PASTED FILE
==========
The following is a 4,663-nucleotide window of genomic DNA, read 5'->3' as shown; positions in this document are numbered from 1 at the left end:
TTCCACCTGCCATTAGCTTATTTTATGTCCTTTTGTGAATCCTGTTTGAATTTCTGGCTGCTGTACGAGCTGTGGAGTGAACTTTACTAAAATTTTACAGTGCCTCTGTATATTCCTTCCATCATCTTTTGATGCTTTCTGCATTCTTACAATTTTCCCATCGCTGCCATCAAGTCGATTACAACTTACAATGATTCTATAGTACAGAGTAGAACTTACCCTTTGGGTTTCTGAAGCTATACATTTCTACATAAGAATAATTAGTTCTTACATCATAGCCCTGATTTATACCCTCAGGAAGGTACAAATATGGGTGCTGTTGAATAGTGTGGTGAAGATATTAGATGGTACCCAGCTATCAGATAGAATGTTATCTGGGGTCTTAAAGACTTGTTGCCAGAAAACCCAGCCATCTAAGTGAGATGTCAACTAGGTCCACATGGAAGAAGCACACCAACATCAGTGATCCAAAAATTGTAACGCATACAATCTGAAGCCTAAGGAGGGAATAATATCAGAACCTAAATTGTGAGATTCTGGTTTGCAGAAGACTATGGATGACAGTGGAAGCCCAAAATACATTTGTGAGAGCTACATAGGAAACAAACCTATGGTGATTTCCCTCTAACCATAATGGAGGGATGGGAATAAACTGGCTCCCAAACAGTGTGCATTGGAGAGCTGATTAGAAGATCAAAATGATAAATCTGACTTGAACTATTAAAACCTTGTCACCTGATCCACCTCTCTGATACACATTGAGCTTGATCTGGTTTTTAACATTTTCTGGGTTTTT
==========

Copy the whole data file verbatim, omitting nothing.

The following is a 4,663-nucleotide window of genomic DNA, read 5'->3' as shown; positions in this document are numbered from 1 at the left end:
TTCCACCTGCCATTAGCTTATTTTATGTCCTTTTGTGAATCCTGTTTGAATTTCTGGCTGCTGTACGAGCTGTGGAGTGAACTTTACTAAAATTTTACAGTGCCTCTGTATATTCCTTCCATCATCTTTTGATGCTTTCTGCATTCTTACAATTTTCCCATCGCTGCCATCAAGTCGATTACAACTTACAATGATTCTATAGTACAGAGTAGAACTTACCCTTTGGGTTTCTGAAGCTATACATTTCTACATAAGAATAATTAGTTCTTACATCATAGCCCTGATTTATACCCTCAGGAAGGTACAAATATGGGTGCTGTTGAATAGTGTGGTGAAGATATTAGATGGTACCCAGCTATCAGATAGAATGTTATCTGGGGTCTTAAAGACTTGTTGCCAGAAAACCCAGCCATCTAAGTGAGATGTCAACTAGGTCCACATGGAAGAAGCACACCAACATCAGTGATCCAAAAATTGTAACGCATACAATCTGAAGCCTAAGGAGGGAATAATATCAGAACCTAAATTGTGAGATTCTGGTTTGCAGAAGACTATGGATGACAGTGGAAGCCCAAAATACATTTGTGAGAGCTACATAGGAAACAAACCTATGGTGATTTCCCTCTAACCATAATGGAGGGATGGGAATAAACTGGCTCCCAAACAGTGTGCATTGGAGAGCTGATTAGAAGATCAAAATGATAAATCTGACTTGAACTATTAAAACCTTGTCACCTGATCCACCTCTCTGATACACATTGAGCTTGATCTGGTTTTTAACATTTTCTGGGTTTTT